09/04/2002 - News

High starch diet increases pancreatic cancer risk

By: Susan Aldridge, medical journalist, PhD

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A long-running study suggests that a diet high in starch increases insulin and so raises the risk of pancreatic cancer.

Researchers at Harvard School of Public Health and elsewhere have been following nearly 89,000 women for many years now in the famous Nurses Health Study.

They found that overweight women whose diet was rich in so called high glycemic index foods ran a 53 per cent higher risk of developing pancreatic cancer. High glycemic index foods are those that load the blood with sugar, stimulating insulin production. Examples include white bread, white rice and potatoes. It's believed that high insulin levels raise the risk of pancreatic cancer. Given that pancreatic cancer has a low survival rate, it's important to know more of the risk factors involved. Till now, smoking was the only identified risk factor.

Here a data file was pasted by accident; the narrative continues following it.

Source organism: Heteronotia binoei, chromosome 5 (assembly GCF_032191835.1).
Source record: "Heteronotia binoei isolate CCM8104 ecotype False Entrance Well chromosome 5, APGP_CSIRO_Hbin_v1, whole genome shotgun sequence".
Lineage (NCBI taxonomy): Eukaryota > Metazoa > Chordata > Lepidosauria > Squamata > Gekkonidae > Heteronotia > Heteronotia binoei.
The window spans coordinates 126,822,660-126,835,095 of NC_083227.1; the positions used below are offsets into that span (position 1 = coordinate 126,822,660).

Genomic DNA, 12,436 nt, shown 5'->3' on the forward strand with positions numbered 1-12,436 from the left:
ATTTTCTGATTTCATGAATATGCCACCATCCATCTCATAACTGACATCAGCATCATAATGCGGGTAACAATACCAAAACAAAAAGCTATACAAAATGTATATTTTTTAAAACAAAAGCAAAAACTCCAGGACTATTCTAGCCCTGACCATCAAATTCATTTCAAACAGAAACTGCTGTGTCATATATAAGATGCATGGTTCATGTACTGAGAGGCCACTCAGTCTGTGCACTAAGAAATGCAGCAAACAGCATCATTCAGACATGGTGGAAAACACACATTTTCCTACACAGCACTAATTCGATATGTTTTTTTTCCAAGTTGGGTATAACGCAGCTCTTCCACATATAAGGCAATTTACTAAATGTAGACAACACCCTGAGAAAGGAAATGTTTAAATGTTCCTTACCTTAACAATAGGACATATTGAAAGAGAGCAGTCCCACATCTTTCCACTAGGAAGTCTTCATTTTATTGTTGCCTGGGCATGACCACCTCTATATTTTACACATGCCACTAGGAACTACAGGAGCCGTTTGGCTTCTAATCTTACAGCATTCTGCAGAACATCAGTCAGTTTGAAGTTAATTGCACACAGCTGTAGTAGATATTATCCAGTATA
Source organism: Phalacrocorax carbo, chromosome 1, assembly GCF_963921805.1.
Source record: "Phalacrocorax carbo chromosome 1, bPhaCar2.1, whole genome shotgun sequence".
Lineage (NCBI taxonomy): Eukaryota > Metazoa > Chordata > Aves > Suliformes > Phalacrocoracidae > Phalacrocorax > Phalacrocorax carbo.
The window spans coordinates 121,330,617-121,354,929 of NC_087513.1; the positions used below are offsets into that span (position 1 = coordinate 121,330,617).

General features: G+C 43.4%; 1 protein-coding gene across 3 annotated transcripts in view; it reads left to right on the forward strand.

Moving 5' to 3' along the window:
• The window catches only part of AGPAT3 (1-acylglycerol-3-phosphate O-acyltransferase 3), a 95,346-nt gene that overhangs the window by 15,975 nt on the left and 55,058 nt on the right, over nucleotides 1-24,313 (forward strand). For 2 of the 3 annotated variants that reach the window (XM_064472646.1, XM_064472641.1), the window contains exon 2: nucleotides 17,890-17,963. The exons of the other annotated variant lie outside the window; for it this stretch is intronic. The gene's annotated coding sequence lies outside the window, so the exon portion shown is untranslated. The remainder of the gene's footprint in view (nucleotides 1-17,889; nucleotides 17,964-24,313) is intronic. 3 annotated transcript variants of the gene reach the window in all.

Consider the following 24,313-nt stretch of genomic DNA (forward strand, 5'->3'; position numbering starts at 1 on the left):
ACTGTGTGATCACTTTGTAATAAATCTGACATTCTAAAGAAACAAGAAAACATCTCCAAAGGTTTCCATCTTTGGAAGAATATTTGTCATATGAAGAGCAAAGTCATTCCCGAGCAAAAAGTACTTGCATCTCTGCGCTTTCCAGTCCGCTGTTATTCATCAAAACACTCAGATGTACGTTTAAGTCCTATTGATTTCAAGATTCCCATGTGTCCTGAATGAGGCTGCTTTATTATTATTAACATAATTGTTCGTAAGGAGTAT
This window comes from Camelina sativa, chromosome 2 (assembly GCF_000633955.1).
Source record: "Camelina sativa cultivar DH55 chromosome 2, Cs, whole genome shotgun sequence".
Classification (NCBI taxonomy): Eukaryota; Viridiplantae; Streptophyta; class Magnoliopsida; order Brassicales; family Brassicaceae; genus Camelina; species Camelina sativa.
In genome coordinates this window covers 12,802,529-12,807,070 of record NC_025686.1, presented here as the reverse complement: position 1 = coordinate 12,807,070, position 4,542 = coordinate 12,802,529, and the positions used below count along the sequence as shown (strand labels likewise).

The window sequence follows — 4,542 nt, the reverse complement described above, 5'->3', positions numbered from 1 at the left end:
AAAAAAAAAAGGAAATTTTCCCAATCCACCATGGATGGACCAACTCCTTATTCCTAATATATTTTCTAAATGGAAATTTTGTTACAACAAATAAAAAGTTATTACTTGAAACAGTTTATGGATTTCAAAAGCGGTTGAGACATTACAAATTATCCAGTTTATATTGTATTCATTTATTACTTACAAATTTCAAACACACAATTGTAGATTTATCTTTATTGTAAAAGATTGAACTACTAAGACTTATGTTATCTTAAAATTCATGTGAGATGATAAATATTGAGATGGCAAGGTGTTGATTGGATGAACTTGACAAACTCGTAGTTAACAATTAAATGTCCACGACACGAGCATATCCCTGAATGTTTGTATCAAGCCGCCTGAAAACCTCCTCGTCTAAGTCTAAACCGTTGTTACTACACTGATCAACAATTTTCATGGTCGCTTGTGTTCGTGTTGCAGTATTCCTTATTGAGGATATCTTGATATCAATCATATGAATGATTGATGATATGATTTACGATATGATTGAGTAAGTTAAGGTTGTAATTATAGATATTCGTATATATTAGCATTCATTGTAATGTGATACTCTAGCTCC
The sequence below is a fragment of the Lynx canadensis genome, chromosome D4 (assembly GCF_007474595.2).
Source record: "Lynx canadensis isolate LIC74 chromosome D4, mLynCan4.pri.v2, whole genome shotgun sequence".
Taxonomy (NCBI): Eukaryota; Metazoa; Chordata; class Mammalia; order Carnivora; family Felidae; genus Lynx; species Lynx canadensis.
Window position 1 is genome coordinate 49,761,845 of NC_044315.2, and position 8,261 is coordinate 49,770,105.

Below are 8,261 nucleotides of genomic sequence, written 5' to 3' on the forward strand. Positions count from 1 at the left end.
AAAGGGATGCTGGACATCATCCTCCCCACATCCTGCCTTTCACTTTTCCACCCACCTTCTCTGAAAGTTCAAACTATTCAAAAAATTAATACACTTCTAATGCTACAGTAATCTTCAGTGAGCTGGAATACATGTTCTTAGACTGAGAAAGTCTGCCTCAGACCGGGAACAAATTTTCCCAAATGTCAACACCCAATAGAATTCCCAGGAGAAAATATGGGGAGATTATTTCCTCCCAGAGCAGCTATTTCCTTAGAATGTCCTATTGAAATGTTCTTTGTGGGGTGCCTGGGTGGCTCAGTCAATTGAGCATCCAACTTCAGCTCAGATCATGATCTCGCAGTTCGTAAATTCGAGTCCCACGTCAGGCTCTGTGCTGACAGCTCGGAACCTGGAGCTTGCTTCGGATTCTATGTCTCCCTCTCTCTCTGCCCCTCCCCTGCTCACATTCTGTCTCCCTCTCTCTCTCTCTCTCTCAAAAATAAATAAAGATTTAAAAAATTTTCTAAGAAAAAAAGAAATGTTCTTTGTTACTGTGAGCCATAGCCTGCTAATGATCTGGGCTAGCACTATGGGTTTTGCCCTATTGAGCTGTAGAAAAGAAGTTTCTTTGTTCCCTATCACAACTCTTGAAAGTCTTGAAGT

Interestingly, women who were fit and not overweight had no increased pancreatic cancer risk, even if they also consumed foods with a high glycemic index. The researchers suggest that women can reduce a high glycemic load by substituting less starchy vegetables - broccoli for potatoes, for instance - and by snacking on fruit.

Source

Journal of the National Cancer Institute 4th September 2002

Created on: 09/04/2002
Reviewed on: 09/04/2002

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